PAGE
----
Live at the Rhythm Festival, Clapham, Bedfordshire, Aug. 2008
Alex Chilton is gone. And it hurts. After I read the news about Chilton's passing, I went onto Facebook to check in with friends I can't be with here at SXSW in Austin. Many of them are musicians and artists, and never had I seen an entire news feed filled with variations on the same despair.
Alex Chilton's band Big Star changed lives. They changed lives because when you heard them, it unlocked an entire -- and utterly lovely -- world. Big Star's music filled a void you didn't even know had been there. With Big Star, music felt limitless, freer, but also more whole. How did they do that? By turning ears and hearts into stadiums and packing them until you felt like you were going to explode.
I first heard of Alex Chilton in the Replacements song that bears his name. "Children by the million sing for Alex Chilton when he comes around... They say, 'I'm in love with that song.' " Later, Paul Westerberg sings, "I never travel far without a little Big Star." When I used to tour with my band, I would think of that Replacements tune as we traveled from one town to another. Touring is fragmentary and disjointed by nature, and you have to find home in what little there is of it -- in your favorite song, in your favorite band -- and then I'd think of Westerberg's own anchor, Alex Chilton. I knew then that I was part of a continuum; one of longing, of listening, of hoping and of always reaching, both forward to the unknown and back to what I hoped would always be there. And I felt like I'd found my home.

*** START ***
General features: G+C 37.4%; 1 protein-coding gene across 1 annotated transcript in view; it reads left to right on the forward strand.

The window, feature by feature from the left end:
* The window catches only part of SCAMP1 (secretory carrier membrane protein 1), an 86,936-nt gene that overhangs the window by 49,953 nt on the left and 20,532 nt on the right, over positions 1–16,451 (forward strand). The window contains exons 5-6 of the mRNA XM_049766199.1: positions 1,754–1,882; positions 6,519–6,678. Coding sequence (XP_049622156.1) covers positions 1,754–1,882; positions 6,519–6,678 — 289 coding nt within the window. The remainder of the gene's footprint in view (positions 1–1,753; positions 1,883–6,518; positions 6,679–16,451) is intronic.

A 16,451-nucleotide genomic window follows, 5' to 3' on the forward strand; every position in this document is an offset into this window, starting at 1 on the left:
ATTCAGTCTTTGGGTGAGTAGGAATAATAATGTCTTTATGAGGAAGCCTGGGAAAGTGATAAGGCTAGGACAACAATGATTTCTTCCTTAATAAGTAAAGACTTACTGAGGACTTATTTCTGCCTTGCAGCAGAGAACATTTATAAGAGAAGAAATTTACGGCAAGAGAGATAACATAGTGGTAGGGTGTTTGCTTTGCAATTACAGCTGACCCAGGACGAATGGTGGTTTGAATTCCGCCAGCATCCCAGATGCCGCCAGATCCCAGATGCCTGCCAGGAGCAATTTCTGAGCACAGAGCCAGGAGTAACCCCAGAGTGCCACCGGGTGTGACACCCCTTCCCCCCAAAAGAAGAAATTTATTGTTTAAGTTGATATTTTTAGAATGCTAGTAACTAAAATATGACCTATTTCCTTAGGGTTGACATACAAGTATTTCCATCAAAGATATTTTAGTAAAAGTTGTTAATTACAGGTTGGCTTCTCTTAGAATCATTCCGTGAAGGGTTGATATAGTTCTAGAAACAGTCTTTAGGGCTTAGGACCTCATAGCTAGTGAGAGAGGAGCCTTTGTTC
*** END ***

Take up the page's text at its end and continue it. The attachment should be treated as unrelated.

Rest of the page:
Musicians and fans have always passed around Big Star songs and albums like a secret handshake. When you found out someone hadn't heard #1 Record or Radio City, you were so excited to provide that missing link, to pass on all the glimmer, the jangly guitar, the big chords, the melodies, the American anthems that let you keep your teenage self -- for some of us long since faded -- close, etched upon your skin. And suddenly, you realized that every great band or musician you love also loved Alex Chilton and Big Star; it's certain. More importantly, it's crucial. I remember seeing Elliott Smith cover "Thirteen," and I wanted to climb inside every line of that song, to be both the lover and the beloved, the outlaw, to merely exist in the wondrous realm somewhere between Smith's version and Big Star's.
Really, we all just want to be part of the song -- of the band, and of music itself. There were a lot of us who counted ourselves as belonging to Big Star, to Alex Chilton. And we felt lucky to be included. Every time I hear "Mod Lang," "Don't Lie to Me" or "Ballad of El Goodo," I don't just think, "This is an amazing song." I think, "This is what music should sound like." Always and forever.
See video and read an account of the Big Star/Alex Chilton reunion-turned-memorial show at SXSW 2010.